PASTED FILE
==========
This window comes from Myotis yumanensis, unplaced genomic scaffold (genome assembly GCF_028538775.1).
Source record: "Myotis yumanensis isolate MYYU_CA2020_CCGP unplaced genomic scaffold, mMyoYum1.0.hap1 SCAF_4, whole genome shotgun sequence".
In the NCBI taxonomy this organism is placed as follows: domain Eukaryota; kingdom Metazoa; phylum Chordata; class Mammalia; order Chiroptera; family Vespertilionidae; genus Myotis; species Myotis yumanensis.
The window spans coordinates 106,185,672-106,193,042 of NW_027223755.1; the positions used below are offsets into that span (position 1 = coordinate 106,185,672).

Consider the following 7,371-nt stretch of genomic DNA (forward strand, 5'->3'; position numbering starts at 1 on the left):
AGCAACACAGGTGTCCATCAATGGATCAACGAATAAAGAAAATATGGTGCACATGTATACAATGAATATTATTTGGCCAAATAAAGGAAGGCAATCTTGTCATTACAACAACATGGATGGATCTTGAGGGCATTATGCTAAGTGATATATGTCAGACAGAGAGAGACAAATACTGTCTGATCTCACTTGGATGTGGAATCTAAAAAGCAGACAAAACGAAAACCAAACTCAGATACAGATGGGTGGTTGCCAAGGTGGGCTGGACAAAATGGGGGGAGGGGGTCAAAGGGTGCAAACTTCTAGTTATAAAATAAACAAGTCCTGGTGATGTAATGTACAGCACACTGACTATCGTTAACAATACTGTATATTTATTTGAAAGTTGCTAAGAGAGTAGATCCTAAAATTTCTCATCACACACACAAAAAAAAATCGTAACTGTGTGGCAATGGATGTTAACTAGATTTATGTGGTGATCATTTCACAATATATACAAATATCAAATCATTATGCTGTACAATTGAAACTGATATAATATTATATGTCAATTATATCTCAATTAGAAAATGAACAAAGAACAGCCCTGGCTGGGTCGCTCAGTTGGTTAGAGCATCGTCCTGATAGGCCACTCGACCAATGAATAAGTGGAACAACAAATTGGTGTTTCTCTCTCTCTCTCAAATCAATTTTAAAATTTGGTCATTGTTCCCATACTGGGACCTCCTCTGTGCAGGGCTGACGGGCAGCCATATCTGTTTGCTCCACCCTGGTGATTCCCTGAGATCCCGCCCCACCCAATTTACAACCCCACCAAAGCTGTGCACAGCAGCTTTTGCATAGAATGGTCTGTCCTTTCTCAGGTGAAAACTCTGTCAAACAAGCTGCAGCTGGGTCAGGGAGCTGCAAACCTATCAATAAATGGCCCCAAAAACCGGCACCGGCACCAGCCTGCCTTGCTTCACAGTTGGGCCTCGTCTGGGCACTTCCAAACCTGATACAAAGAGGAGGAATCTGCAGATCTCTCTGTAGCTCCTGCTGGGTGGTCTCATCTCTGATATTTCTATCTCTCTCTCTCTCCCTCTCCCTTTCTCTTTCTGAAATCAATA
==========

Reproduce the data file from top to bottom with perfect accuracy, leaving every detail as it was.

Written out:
This window comes from Myotis yumanensis, unplaced genomic scaffold (genome assembly GCF_028538775.1).
Source record: "Myotis yumanensis isolate MYYU_CA2020_CCGP unplaced genomic scaffold, mMyoYum1.0.hap1 SCAF_4, whole genome shotgun sequence".
In the NCBI taxonomy this organism is placed as follows: domain Eukaryota; kingdom Metazoa; phylum Chordata; class Mammalia; order Chiroptera; family Vespertilionidae; genus Myotis; species Myotis yumanensis.
The window spans coordinates 106,185,672-106,193,042 of NW_027223755.1; the positions used below are offsets into that span (position 1 = coordinate 106,185,672).

Consider the following 7,371-nt stretch of genomic DNA (forward strand, 5'->3'; position numbering starts at 1 on the left):
AGCAACACAGGTGTCCATCAATGGATCAACGAATAAAGAAAATATGGTGCACATGTATACAATGAATATTATTTGGCCAAATAAAGGAAGGCAATCTTGTCATTACAACAACATGGATGGATCTTGAGGGCATTATGCTAAGTGATATATGTCAGACAGAGAGAGACAAATACTGTCTGATCTCACTTGGATGTGGAATCTAAAAAGCAGACAAAACGAAAACCAAACTCAGATACAGATGGGTGGTTGCCAAGGTGGGCTGGACAAAATGGGGGGAGGGGGTCAAAGGGTGCAAACTTCTAGTTATAAAATAAACAAGTCCTGGTGATGTAATGTACAGCACACTGACTATCGTTAACAATACTGTATATTTATTTGAAAGTTGCTAAGAGAGTAGATCCTAAAATTTCTCATCACACACACAAAAAAAAATCGTAACTGTGTGGCAATGGATGTTAACTAGATTTATGTGGTGATCATTTCACAATATATACAAATATCAAATCATTATGCTGTACAATTGAAACTGATATAATATTATATGTCAATTATATCTCAATTAGAAAATGAACAAAGAACAGCCCTGGCTGGGTCGCTCAGTTGGTTAGAGCATCGTCCTGATAGGCCACTCGACCAATGAATAAGTGGAACAACAAATTGGTGTTTCTCTCTCTCTCTCAAATCAATTTTAAAATTTGGTCATTGTTCCCATACTGGGACCTCCTCTGTGCAGGGCTGACGGGCAGCCATATCTGTTTGCTCCACCCTGGTGATTCCCTGAGATCCCGCCCCACCCAATTTACAACCCCACCAAAGCTGTGCACAGCAGCTTTTGCATAGAATGGTCTGTCCTTTCTCAGGTGAAAACTCTGTCAAACAAGCTGCAGCTGGGTCAGGGAGCTGCAAACCTATCAATAAATGGCCCCAAAAACCGGCACCGGCACCAGCCTGCCTTGCTTCACAGTTGGGCCTCGTCTGGGCACTTCCAAACCTGATACAAAGAGGAGGAATCTGCAGATCTCTCTGTAGCTCCTGCTGGGTGGTCTCATCTCTGATATTTCTATCTCTCTCTCTCTCCCTCTCCCTTTCTCTTTCTGAAATCAATA